Former Gov. Mark White testified on behalf of Texas Southern University’s ousted president on Tuesday afternoon during her financial mismanagement trial.
White’s testimony was part of the defense’s argument that the money Priscilla Slade spent was for the benefit for the financially strapped university, the Houston Chronicle reported in its online editions.
Slade is accused of misspending school funds to lavishly decorate her home, charged with misapplication of fiduciary duty, a first-degree felony punishable by life in prison.
During her trial, Slade’s defense attorney Mike DeGeurin called White to testify about state funds and donations to the university.
“Texas Southern University has always been underfunded,” said White, who was governor from 1983 to 1987. “That hasn’t changed since my day.”
Earlier in the day, state Rep. Sylvester Turner testified about how much money Texas provided to the university during Slade’s tenure. The Houston Democrat also testified for Slade’s defense.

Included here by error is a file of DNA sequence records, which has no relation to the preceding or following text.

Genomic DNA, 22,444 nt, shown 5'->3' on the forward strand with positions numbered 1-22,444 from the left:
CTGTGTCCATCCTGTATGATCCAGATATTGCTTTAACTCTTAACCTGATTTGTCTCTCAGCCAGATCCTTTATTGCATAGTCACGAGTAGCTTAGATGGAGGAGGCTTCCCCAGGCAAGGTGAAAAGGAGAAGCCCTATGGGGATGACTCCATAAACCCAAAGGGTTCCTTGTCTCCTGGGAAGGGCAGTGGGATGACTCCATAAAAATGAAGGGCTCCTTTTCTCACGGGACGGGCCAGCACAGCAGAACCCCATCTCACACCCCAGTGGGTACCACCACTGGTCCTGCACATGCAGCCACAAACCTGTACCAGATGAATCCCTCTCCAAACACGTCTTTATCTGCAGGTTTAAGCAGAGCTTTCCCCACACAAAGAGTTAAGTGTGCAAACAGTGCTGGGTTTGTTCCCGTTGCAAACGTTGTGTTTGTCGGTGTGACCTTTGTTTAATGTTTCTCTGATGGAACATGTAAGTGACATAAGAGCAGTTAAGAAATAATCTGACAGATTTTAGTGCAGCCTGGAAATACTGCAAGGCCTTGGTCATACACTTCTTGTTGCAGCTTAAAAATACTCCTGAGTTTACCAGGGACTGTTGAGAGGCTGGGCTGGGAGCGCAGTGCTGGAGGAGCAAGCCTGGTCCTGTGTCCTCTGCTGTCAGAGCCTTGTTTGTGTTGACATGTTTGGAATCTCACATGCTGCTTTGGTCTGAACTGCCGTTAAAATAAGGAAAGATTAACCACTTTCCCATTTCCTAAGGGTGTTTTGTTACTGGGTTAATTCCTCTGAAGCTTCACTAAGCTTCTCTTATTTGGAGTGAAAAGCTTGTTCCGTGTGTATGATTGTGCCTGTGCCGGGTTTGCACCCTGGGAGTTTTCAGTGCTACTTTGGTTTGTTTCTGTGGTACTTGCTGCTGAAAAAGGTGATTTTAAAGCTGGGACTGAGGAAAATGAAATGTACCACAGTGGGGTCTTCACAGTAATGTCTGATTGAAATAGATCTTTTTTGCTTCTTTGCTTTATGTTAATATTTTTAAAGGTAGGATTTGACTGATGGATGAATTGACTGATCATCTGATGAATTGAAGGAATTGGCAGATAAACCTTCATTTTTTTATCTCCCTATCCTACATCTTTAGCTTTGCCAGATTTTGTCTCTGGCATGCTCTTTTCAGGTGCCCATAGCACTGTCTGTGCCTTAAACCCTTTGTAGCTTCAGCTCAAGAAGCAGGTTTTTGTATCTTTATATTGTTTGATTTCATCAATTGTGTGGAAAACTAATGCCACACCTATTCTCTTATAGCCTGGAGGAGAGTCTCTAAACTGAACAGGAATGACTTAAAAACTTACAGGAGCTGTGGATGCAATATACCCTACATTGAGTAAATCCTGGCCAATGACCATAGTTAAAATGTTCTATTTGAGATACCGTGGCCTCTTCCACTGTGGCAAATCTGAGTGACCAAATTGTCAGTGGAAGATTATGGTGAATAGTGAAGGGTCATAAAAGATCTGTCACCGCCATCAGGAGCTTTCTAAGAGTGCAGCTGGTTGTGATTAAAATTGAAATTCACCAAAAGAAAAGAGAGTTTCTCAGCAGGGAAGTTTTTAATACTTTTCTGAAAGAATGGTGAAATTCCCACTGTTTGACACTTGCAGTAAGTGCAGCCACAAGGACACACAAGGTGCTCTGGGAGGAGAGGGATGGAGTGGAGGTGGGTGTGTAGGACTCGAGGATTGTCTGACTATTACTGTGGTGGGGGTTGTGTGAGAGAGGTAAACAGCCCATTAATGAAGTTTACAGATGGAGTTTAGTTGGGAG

“I want to make a distinction between a person’s actions and the health of the institution,” Turner said after testifying. “Texas Southern has gotten a bum rap.”
Slade was president of TSU, the state’s largest historically black university, from 1999 to 2006.
The spending scandal cost Slade her job. She and three other TSU workers were later indicted. TSU’s former chief financial officer, Quintin Wiggins, was sentenced to 10 years in prison in May.
The allegations coincided with reports that revealed a pattern of financial mismanagement at TSU and prompted Gov. Rick Perry to call for a state takeover of the university that was later put on hold. The entire nine-member board of regents resigned at Perry’s request.
Enrollment at TSU this fall, 9,544 students, is at its lowest point in five years. School officials acknowledge enrollment has been affected by the various scandals at TSU.
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